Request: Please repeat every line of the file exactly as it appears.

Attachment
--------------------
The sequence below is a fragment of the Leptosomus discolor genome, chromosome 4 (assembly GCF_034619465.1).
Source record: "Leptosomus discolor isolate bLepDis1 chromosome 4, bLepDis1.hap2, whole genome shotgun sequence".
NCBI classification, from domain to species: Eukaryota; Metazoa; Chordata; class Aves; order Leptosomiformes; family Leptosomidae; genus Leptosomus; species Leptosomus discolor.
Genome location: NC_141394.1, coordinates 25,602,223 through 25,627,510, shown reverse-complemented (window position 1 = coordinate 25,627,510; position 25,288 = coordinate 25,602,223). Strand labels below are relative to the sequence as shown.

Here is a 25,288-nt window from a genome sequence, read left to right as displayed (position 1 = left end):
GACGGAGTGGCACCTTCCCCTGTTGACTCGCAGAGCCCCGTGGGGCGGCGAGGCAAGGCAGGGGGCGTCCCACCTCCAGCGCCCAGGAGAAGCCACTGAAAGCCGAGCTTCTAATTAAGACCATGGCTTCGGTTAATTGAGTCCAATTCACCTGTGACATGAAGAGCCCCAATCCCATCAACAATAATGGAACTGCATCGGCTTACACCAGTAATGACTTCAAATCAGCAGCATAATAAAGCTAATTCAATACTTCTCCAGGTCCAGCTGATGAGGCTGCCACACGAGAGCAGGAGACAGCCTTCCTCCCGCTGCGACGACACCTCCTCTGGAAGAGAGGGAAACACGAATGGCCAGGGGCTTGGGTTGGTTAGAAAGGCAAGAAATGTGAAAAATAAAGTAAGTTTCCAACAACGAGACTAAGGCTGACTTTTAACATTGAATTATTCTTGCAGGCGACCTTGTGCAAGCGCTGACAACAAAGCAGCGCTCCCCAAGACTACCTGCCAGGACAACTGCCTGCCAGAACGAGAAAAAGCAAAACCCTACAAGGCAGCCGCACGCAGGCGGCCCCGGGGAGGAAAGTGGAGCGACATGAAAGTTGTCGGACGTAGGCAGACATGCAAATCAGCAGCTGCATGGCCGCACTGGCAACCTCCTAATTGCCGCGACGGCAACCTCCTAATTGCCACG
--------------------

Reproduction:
The sequence below is a fragment of the Leptosomus discolor genome, chromosome 4 (assembly GCF_034619465.1).
Source record: "Leptosomus discolor isolate bLepDis1 chromosome 4, bLepDis1.hap2, whole genome shotgun sequence".
NCBI classification, from domain to species: Eukaryota; Metazoa; Chordata; class Aves; order Leptosomiformes; family Leptosomidae; genus Leptosomus; species Leptosomus discolor.
Genome location: NC_141394.1, coordinates 25,602,223 through 25,627,510, shown reverse-complemented (window position 1 = coordinate 25,627,510; position 25,288 = coordinate 25,602,223). Strand labels below are relative to the sequence as shown.

Here is a 25,288-nt window from a genome sequence, read left to right as displayed (position 1 = left end):
GACGGAGTGGCACCTTCCCCTGTTGACTCGCAGAGCCCCGTGGGGCGGCGAGGCAAGGCAGGGGGCGTCCCACCTCCAGCGCCCAGGAGAAGCCACTGAAAGCCGAGCTTCTAATTAAGACCATGGCTTCGGTTAATTGAGTCCAATTCACCTGTGACATGAAGAGCCCCAATCCCATCAACAATAATGGAACTGCATCGGCTTACACCAGTAATGACTTCAAATCAGCAGCATAATAAAGCTAATTCAATACTTCTCCAGGTCCAGCTGATGAGGCTGCCACACGAGAGCAGGAGACAGCCTTCCTCCCGCTGCGACGACACCTCCTCTGGAAGAGAGGGAAACACGAATGGCCAGGGGCTTGGGTTGGTTAGAAAGGCAAGAAATGTGAAAAATAAAGTAAGTTTCCAACAACGAGACTAAGGCTGACTTTTAACATTGAATTATTCTTGCAGGCGACCTTGTGCAAGCGCTGACAACAAAGCAGCGCTCCCCAAGACTACCTGCCAGGACAACTGCCTGCCAGAACGAGAAAAAGCAAAACCCTACAAGGCAGCCGCACGCAGGCGGCCCCGGGGAGGAAAGTGGAGCGACATGAAAGTTGTCGGACGTAGGCAGACATGCAAATCAGCAGCTGCATGGCCGCACTGGCAACCTCCTAATTGCCGCGACGGCAACCTCCTAATTGCCACG